Using an outline, I’ve had to remind myself of two essentials.
- The outline can always be changed. In my book for doctoral candidates, I kept reordering the outline (hopefully) to mirror the students’ sequence of procedures and worries.
- Make room for new ideas. Outlining and writing segments, I kept making room for and allowing the next ideas, thoughts, ramifications, pertinent subtopics, even tangents.
As you work on your draft, and even outline, new and better thoughts, and observations will come. They are inevitabilities of your creative mind at work. Even if you’re still driving in the dark, your mind is stimulated, curious, and exhilarated.
Trust Your Process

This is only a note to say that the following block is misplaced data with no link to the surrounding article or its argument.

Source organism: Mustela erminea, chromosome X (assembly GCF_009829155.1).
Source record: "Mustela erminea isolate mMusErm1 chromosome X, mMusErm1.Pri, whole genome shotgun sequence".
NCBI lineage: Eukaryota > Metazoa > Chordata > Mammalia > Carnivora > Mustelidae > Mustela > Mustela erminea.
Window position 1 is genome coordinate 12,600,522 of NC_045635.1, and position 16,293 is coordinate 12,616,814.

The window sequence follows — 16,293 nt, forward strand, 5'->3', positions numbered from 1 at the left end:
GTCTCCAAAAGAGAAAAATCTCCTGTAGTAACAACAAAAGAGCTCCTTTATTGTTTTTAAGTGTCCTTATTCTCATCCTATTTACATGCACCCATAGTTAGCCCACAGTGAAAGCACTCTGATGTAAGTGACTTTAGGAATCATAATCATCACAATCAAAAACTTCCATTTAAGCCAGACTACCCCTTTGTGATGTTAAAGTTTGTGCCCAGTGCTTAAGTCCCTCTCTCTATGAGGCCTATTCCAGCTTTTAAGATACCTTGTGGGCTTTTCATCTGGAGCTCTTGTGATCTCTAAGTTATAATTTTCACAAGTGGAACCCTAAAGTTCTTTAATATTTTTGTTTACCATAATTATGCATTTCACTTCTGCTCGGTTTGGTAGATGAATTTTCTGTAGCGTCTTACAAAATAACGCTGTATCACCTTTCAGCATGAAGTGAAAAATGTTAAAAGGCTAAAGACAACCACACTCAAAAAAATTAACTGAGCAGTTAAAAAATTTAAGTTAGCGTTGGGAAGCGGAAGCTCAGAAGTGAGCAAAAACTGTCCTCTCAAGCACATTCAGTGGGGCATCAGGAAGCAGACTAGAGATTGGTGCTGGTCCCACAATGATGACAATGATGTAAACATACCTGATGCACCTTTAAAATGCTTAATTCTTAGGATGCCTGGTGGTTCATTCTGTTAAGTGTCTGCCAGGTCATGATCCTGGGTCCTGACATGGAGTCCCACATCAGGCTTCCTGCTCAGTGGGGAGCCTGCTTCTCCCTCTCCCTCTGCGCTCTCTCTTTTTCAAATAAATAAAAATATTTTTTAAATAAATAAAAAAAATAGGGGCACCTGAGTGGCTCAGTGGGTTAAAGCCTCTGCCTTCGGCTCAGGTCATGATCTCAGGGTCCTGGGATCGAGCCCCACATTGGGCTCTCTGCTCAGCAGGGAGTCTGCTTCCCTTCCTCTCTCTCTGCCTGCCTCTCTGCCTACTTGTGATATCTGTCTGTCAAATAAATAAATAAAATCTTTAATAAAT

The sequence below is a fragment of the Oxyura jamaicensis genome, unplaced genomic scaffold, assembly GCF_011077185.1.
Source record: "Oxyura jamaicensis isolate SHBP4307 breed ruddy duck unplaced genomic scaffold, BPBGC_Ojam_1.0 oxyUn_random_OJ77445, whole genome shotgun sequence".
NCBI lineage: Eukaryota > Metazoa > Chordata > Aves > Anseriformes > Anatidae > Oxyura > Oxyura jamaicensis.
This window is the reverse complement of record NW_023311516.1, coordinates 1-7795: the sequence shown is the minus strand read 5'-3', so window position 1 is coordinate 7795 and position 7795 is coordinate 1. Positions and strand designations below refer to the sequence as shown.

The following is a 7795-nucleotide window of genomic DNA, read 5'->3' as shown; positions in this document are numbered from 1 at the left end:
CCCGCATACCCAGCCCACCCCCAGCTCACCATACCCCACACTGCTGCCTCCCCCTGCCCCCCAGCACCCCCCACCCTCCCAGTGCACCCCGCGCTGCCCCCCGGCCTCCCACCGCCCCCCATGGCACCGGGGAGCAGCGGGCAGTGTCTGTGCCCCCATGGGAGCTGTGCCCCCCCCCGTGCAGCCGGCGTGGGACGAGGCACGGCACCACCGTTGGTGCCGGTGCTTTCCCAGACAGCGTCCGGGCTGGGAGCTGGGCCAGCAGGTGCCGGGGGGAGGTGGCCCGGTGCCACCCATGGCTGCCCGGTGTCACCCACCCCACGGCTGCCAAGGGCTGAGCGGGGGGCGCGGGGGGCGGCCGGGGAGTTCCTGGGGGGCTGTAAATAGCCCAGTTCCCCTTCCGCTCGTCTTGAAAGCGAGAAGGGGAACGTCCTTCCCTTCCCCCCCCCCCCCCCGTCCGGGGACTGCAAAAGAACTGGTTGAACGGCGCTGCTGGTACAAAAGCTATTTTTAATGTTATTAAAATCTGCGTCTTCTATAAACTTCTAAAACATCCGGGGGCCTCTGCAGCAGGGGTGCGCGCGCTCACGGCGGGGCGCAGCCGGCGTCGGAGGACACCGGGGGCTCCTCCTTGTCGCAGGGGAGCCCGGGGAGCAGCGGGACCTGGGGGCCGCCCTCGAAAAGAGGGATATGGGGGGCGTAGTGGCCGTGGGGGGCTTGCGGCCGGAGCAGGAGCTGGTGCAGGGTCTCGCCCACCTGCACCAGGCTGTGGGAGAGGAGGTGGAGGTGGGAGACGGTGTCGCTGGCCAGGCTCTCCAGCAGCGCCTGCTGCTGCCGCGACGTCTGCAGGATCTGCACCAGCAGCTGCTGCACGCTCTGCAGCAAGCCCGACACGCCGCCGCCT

So, the perceived linearity or straitjacket of an outline is not the enemy of your creativity. The act of writing begets writing. Thinking begets ideas.
Open up to yours, wherever you begin your work. Listen to yourself for where you really want to begin, what you really want to write in today’s session.
Despite pen-top chewing, I’ve learned to trust the process. Through many drafts, and starting in many places, I eventually get there.
Trust your own process—outline, inline, mid-line, no line—and you too will beat the starting blues and complete your work.
Author, editor, writing coach, writing and meditation workshop leader, spiritual counselor, Noelle has published over 600 writing craft articles, spiritual pieces, essays, short stories, and occasional poems.
Author Magazine, Black Fox Literary Magazine, Chicken Soup for the Soul, Children’s Book Insider, Coffeehouse For Writers, Funds for Writers, InnerSelf, Inside Higher Ed, Mused, New Age Journal, Pen & Prosper, Ruminate, Sasee, Story Monsters Ink, Thesis Whisperer, Transformation Coaching, The Write Place At the Write Time, Unity Magazine, Writer’s Journal, Writing in a Woman’s Voice, The Writer, and Writer’s Digest.